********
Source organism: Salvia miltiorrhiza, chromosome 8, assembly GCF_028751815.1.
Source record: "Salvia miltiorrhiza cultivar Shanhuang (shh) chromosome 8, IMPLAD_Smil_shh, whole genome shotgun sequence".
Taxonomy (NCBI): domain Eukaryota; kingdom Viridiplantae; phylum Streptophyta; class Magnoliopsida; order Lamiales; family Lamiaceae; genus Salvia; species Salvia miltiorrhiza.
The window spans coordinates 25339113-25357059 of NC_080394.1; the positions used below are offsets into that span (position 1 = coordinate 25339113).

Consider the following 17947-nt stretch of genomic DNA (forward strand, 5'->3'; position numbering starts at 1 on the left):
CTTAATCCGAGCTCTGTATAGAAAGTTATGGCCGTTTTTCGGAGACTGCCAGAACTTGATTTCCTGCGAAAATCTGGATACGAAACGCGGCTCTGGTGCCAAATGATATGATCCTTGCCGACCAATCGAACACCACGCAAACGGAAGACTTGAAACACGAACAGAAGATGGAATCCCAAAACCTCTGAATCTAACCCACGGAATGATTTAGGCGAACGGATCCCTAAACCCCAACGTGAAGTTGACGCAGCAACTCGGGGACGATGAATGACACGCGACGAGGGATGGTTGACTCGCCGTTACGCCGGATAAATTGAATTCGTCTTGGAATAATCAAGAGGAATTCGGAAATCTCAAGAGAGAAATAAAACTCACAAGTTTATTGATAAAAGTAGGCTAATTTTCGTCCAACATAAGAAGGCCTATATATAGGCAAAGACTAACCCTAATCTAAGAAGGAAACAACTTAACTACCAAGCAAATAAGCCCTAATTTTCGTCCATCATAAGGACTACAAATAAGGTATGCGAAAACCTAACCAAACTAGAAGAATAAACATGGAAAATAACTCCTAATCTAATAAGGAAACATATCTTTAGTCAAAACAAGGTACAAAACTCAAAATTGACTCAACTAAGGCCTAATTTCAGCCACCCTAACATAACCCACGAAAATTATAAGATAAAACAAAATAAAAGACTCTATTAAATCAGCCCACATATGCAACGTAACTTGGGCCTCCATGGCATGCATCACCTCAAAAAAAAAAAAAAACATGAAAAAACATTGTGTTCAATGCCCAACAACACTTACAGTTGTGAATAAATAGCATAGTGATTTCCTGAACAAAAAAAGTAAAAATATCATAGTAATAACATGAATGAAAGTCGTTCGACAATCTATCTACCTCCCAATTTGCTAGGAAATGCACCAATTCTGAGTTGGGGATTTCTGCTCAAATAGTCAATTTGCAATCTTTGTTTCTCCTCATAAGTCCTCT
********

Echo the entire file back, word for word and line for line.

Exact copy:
Source organism: Salvia miltiorrhiza, chromosome 8, assembly GCF_028751815.1.
Source record: "Salvia miltiorrhiza cultivar Shanhuang (shh) chromosome 8, IMPLAD_Smil_shh, whole genome shotgun sequence".
Taxonomy (NCBI): domain Eukaryota; kingdom Viridiplantae; phylum Streptophyta; class Magnoliopsida; order Lamiales; family Lamiaceae; genus Salvia; species Salvia miltiorrhiza.
The window spans coordinates 25339113-25357059 of NC_080394.1; the positions used below are offsets into that span (position 1 = coordinate 25339113).

Consider the following 17947-nt stretch of genomic DNA (forward strand, 5'->3'; position numbering starts at 1 on the left):
CTTAATCCGAGCTCTGTATAGAAAGTTATGGCCGTTTTTCGGAGACTGCCAGAACTTGATTTCCTGCGAAAATCTGGATACGAAACGCGGCTCTGGTGCCAAATGATATGATCCTTGCCGACCAATCGAACACCACGCAAACGGAAGACTTGAAACACGAACAGAAGATGGAATCCCAAAACCTCTGAATCTAACCCACGGAATGATTTAGGCGAACGGATCCCTAAACCCCAACGTGAAGTTGACGCAGCAACTCGGGGACGATGAATGACACGCGACGAGGGATGGTTGACTCGCCGTTACGCCGGATAAATTGAATTCGTCTTGGAATAATCAAGAGGAATTCGGAAATCTCAAGAGAGAAATAAAACTCACAAGTTTATTGATAAAAGTAGGCTAATTTTCGTCCAACATAAGAAGGCCTATATATAGGCAAAGACTAACCCTAATCTAAGAAGGAAACAACTTAACTACCAAGCAAATAAGCCCTAATTTTCGTCCATCATAAGGACTACAAATAAGGTATGCGAAAACCTAACCAAACTAGAAGAATAAACATGGAAAATAACTCCTAATCTAATAAGGAAACATATCTTTAGTCAAAACAAGGTACAAAACTCAAAATTGACTCAACTAAGGCCTAATTTCAGCCACCCTAACATAACCCACGAAAATTATAAGATAAAACAAAATAAAAGACTCTATTAAATCAGCCCACATATGCAACGTAACTTGGGCCTCCATGGCATGCATCACCTCAAAAAAAAAAAAAAACATGAAAAAACATTGTGTTCAATGCCCAACAACACTTACAGTTGTGAATAAATAGCATAGTGATTTCCTGAACAAAAAAAGTAAAAATATCATAGTAATAACATGAATGAAAGTCGTTCGACAATCTATCTACCTCCCAATTTGCTAGGAAATGCACCAATTCTGAGTTGGGGATTTCTGCTCAAATAGTCAATTTGCAATCTTTGTTTCTCCTCATAAGTCCTCT